Tom Chambers – dancing on the piano
The instruction from Tom Chambers’ PR company is simple enough: ring him on his mobile at 5pm. He answers brightly and almost immediately. Seconds earlier the Derbyshire actor and Strictly Come Dancing winner was on stage at London’s Dominion Theatre, preparing for his sixth show of the week with another two to follow; he has not had time to get to his dressing room, let alone take off his costume.
Tom is appearing in Irving Berlin’s White Christmas The Musical which he says is a “really lovely light-hearted comedy”. It means he will have only one day off during the festive season, Christmas Day itself.
Until January 3 he will be playing Phil Davis, a role which involves a seven-minute tap-dancing number and dancing on a piano.
For the next half hour he holds nothing back as he eloquently talks about his career, family, how he thought he would never work in the theatre again after his last show and how he plans to diversify.
He is certainly relishing the part and it is a show he knows really well: he played Bob Wallace – the role taken by Bing Crosby in the 1954 film – in Sunderland in 2009. He was signed up then because of his success in Strictly.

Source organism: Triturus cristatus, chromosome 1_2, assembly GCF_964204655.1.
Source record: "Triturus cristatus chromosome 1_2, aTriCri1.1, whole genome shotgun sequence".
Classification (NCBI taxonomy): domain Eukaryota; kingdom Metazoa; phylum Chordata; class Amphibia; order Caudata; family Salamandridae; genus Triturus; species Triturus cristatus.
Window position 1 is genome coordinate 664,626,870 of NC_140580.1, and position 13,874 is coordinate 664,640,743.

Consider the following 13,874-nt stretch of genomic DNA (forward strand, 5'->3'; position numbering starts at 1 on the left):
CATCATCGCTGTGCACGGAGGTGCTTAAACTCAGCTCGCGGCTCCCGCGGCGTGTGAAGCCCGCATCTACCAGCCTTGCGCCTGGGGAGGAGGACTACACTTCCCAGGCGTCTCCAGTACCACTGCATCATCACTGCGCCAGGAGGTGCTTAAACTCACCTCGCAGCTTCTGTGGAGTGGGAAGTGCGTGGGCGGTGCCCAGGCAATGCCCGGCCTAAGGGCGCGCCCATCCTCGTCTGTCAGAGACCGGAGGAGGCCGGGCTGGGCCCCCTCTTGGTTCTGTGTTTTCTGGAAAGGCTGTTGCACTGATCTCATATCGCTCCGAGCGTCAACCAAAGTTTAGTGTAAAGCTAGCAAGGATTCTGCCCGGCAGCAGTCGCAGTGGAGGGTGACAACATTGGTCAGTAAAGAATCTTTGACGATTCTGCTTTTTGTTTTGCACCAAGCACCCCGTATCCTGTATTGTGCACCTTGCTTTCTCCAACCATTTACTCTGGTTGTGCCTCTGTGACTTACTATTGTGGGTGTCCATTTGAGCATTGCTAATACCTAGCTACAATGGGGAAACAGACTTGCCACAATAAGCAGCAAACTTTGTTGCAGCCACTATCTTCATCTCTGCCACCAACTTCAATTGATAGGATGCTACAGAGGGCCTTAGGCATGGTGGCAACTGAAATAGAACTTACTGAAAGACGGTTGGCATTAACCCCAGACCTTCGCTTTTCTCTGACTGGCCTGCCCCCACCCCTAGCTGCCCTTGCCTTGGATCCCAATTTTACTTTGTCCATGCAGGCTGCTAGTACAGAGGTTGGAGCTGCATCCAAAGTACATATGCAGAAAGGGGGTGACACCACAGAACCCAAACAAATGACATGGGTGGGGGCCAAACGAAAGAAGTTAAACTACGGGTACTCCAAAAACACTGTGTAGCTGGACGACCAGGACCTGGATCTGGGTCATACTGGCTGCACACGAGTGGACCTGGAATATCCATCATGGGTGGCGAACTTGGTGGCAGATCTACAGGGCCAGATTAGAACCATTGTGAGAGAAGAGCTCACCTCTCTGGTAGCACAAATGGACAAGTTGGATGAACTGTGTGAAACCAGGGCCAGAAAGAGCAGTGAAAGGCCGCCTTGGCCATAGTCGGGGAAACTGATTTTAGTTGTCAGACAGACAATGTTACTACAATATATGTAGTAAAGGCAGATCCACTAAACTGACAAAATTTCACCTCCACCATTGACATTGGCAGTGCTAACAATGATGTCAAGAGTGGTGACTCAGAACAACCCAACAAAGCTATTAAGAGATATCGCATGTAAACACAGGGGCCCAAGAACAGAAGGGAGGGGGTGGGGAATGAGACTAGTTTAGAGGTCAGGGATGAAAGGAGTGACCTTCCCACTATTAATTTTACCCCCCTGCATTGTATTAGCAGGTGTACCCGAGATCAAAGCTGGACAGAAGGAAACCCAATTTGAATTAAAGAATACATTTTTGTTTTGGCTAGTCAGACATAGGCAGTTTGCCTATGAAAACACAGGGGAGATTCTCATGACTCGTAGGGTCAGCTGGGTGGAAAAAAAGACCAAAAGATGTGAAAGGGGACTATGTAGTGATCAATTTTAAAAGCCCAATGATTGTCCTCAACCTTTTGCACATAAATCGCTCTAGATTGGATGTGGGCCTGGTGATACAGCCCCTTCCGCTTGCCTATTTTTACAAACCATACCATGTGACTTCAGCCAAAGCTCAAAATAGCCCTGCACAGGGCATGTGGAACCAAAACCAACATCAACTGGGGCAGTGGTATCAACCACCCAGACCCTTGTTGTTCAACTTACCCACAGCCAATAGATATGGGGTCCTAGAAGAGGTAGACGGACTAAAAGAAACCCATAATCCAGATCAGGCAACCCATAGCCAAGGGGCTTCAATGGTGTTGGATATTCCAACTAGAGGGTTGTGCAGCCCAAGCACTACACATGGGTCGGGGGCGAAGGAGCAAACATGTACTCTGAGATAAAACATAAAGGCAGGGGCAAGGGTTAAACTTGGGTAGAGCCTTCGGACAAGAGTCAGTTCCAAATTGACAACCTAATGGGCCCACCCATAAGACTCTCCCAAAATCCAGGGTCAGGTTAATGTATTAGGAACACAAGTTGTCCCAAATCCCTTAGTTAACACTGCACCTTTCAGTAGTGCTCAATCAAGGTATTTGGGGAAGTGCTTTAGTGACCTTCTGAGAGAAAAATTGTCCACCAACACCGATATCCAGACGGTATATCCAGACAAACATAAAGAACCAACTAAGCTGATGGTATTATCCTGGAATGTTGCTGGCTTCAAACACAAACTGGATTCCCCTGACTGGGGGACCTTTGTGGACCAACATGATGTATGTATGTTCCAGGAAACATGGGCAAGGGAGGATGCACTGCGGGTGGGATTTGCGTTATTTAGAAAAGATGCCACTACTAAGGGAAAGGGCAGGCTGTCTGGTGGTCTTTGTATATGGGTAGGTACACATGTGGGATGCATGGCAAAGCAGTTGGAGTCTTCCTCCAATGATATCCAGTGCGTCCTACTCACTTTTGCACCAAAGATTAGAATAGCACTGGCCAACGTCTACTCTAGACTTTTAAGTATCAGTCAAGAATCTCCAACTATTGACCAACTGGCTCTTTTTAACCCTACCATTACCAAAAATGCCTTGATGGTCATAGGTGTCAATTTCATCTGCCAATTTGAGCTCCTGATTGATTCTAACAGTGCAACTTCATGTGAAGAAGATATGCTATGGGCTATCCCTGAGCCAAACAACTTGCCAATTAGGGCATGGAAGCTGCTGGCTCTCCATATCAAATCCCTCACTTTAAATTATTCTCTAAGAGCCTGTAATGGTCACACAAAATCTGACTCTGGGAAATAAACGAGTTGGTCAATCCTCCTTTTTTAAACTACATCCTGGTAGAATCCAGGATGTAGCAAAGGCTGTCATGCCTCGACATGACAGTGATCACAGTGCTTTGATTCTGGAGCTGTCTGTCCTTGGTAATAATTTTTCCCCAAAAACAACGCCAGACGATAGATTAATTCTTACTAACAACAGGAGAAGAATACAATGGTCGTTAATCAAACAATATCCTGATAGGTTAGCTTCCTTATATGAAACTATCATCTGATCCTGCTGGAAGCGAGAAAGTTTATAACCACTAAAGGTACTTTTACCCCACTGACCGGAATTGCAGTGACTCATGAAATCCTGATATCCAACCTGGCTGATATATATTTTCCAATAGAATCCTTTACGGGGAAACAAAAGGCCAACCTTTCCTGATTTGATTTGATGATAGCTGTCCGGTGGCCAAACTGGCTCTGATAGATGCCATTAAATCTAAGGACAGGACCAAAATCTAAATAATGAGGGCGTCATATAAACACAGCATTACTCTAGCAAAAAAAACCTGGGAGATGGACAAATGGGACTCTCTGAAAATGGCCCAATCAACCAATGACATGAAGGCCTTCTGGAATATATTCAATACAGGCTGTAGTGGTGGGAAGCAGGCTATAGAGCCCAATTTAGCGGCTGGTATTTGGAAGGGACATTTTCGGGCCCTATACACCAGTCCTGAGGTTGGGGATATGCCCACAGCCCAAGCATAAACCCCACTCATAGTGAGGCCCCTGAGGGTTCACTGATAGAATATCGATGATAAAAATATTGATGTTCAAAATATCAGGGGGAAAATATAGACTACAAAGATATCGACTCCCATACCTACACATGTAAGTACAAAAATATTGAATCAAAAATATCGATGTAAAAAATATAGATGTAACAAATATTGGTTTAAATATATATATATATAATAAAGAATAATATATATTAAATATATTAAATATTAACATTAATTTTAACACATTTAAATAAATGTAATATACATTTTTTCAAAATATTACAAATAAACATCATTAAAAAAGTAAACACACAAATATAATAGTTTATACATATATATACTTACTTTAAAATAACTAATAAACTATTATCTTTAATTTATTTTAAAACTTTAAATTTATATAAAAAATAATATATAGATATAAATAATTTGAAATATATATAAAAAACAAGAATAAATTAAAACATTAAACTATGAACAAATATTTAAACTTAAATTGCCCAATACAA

He admits at the time he envied the part taken by Danny Kaye in the film and when producer Michael Rose rang him to see if he would be interested in playing Phil, he jumped at the chance.
“Michael has spent the last six years hoping there’d be a theatre free between November and January – White Christmas is not a show people want to see in August. It just happens that the Dominion was being refurbished after (the Queen musical) We Will Rock You, so they had a gap. I was delighted to accept the challenge of playing Phil.”
Making his West End debut as Bob Wallace is singer and television presenter Aled Jones.
“Playing opposite Aled is absolutely hilarious,” says Tom. “He’s a lot of fun to work with, really down-to-earth – he’s got no ego and he’s not showbizzy. That’s what the role is meant to be. I couldn’t have asked for a better partner to work with.
“I’m really excited about White Christmas. There are 20 people in the orchestra so the sound is fantastic. It’s wonderful and it’s got some nice touching moments in it that make you count your blessings.
“The Dominion is an amazing theatre with 2,000 seats. The audiences have been fantastic. We’re really lucky that we’ve had standing ovations at every performance so far.”